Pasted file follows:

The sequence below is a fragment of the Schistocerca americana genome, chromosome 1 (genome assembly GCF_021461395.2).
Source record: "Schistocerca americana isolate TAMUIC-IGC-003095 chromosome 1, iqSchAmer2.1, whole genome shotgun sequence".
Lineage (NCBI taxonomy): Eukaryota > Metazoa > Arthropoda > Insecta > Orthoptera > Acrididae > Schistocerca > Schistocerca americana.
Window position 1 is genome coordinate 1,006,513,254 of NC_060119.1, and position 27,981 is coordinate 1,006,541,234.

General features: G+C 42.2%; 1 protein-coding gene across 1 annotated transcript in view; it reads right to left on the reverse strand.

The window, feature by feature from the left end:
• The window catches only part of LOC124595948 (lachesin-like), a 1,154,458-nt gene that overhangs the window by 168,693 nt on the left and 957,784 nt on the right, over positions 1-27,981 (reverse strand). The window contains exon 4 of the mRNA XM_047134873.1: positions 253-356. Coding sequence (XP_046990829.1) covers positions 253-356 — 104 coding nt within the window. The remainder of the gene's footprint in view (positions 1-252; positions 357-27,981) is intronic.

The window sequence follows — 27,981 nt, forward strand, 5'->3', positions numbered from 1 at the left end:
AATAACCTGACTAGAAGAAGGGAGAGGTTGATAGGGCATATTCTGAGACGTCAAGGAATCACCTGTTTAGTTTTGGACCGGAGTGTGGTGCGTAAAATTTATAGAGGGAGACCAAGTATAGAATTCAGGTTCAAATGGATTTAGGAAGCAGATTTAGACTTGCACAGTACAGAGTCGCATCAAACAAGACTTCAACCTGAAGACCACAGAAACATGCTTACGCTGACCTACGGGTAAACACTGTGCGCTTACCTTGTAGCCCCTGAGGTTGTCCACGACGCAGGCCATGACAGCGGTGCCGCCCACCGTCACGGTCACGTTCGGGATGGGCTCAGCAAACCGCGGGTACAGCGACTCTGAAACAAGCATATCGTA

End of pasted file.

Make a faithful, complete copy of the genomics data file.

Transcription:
The sequence below is a fragment of the Schistocerca americana genome, chromosome 1 (genome assembly GCF_021461395.2).
Source record: "Schistocerca americana isolate TAMUIC-IGC-003095 chromosome 1, iqSchAmer2.1, whole genome shotgun sequence".
Lineage (NCBI taxonomy): Eukaryota > Metazoa > Arthropoda > Insecta > Orthoptera > Acrididae > Schistocerca > Schistocerca americana.
Window position 1 is genome coordinate 1,006,513,254 of NC_060119.1, and position 27,981 is coordinate 1,006,541,234.

General features: G+C 42.2%; 1 protein-coding gene across 1 annotated transcript in view; it reads right to left on the reverse strand.

The window, feature by feature from the left end:
• The window catches only part of LOC124595948 (lachesin-like), a 1,154,458-nt gene that overhangs the window by 168,693 nt on the left and 957,784 nt on the right, over positions 1-27,981 (reverse strand). The window contains exon 4 of the mRNA XM_047134873.1: positions 253-356. Coding sequence (XP_046990829.1) covers positions 253-356 — 104 coding nt within the window. The remainder of the gene's footprint in view (positions 1-252; positions 357-27,981) is intronic.

The window sequence follows — 27,981 nt, forward strand, 5'->3', positions numbered from 1 at the left end:
AATAACCTGACTAGAAGAAGGGAGAGGTTGATAGGGCATATTCTGAGACGTCAAGGAATCACCTGTTTAGTTTTGGACCGGAGTGTGGTGCGTAAAATTTATAGAGGGAGACCAAGTATAGAATTCAGGTTCAAATGGATTTAGGAAGCAGATTTAGACTTGCACAGTACAGAGTCGCATCAAACAAGACTTCAACCTGAAGACCACAGAAACATGCTTACGCTGACCTACGGGTAAACACTGTGCGCTTACCTTGTAGCCCCTGAGGTTGTCCACGACGCAGGCCATGACAGCGGTGCCGCCCACCGTCACGGTCACGTTCGGGATGGGCTCAGCAAACCGCGGGTACAGCGACTCTGAAACAAGCATATCGTA